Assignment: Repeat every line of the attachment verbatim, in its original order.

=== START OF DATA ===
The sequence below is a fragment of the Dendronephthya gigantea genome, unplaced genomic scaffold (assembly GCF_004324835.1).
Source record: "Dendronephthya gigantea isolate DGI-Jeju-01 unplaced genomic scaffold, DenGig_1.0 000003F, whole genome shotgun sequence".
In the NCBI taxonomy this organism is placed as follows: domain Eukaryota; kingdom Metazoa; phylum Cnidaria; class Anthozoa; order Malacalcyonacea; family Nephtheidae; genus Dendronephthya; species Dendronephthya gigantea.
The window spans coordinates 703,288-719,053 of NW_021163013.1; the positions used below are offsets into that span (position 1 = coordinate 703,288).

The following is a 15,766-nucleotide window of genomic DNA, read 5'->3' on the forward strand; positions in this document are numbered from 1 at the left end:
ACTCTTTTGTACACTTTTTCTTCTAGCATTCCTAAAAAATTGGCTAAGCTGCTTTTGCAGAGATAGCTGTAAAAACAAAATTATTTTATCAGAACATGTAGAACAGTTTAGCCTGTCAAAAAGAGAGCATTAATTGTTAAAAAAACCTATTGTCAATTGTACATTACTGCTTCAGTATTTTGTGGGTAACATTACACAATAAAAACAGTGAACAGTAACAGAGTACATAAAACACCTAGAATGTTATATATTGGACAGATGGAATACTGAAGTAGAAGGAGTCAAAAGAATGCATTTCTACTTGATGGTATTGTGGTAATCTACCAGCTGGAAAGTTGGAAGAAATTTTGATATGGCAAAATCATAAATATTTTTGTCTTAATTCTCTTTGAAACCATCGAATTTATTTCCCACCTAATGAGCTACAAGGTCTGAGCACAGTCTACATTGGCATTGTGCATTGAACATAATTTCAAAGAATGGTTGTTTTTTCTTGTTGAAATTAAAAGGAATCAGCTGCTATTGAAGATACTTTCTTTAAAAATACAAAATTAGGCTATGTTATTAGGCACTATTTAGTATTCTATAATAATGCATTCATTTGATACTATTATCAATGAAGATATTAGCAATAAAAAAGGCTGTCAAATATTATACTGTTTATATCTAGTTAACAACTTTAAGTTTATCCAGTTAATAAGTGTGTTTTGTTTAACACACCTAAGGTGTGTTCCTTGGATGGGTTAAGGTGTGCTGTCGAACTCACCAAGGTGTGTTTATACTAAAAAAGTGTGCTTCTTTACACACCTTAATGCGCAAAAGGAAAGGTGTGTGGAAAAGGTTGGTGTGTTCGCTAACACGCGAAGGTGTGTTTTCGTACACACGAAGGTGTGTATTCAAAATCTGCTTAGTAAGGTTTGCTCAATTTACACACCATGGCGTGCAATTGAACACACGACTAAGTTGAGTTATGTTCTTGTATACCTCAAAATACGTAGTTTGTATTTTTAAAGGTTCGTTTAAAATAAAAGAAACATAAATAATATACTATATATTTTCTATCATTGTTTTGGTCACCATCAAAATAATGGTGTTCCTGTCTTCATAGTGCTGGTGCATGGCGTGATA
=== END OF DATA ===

The sequence below is a fragment of the Dendronephthya gigantea genome, unplaced genomic scaffold (assembly GCF_004324835.1).
Source record: "Dendronephthya gigantea isolate DGI-Jeju-01 unplaced genomic scaffold, DenGig_1.0 000003F, whole genome shotgun sequence".
In the NCBI taxonomy this organism is placed as follows: domain Eukaryota; kingdom Metazoa; phylum Cnidaria; class Anthozoa; order Malacalcyonacea; family Nephtheidae; genus Dendronephthya; species Dendronephthya gigantea.
The window spans coordinates 703,288-719,053 of NW_021163013.1; the positions used below are offsets into that span (position 1 = coordinate 703,288).

The following is a 15,766-nucleotide window of genomic DNA, read 5'->3' on the forward strand; positions in this document are numbered from 1 at the left end:
ACTCTTTTGTACACTTTTTCTTCTAGCATTCCTAAAAAATTGGCTAAGCTGCTTTTGCAGAGATAGCTGTAAAAACAAAATTATTTTATCAGAACATGTAGAACAGTTTAGCCTGTCAAAAAGAGAGCATTAATTGTTAAAAAAACCTATTGTCAATTGTACATTACTGCTTCAGTATTTTGTGGGTAACATTACACAATAAAAACAGTGAACAGTAACAGAGTACATAAAACACCTAGAATGTTATATATTGGACAGATGGAATACTGAAGTAGAAGGAGTCAAAAGAATGCATTTCTACTTGATGGTATTGTGGTAATCTACCAGCTGGAAAGTTGGAAGAAATTTTGATATGGCAAAATCATAAATATTTTTGTCTTAATTCTCTTTGAAACCATCGAATTTATTTCCCACCTAATGAGCTACAAGGTCTGAGCACAGTCTACATTGGCATTGTGCATTGAACATAATTTCAAAGAATGGTTGTTTTTTCTTGTTGAAATTAAAAGGAATCAGCTGCTATTGAAGATACTTTCTTTAAAAATACAAAATTAGGCTATGTTATTAGGCACTATTTAGTATTCTATAATAATGCATTCATTTGATACTATTATCAATGAAGATATTAGCAATAAAAAAGGCTGTCAAATATTATACTGTTTATATCTAGTTAACAACTTTAAGTTTATCCAGTTAATAAGTGTGTTTTGTTTAACACACCTAAGGTGTGTTCCTTGGATGGGTTAAGGTGTGCTGTCGAACTCACCAAGGTGTGTTTATACTAAAAAAGTGTGCTTCTTTACACACCTTAATGCGCAAAAGGAAAGGTGTGTGGAAAAGGTTGGTGTGTTCGCTAACACGCGAAGGTGTGTTTTCGTACACACGAAGGTGTGTATTCAAAATCTGCTTAGTAAGGTTTGCTCAATTTACACACCATGGCGTGCAATTGAACACACGACTAAGTTGAGTTATGTTCTTGTATACCTCAAAATACGTAGTTTGTATTTTTAAAGGTTCGTTTAAAATAAAAGAAACATAAATAATATACTATATATTTTCTATCATTGTTTTGGTCACCATCAAAATAATGGTGTTCCTGTCTTCATAGTGCTGGTGCATGGCGTGATA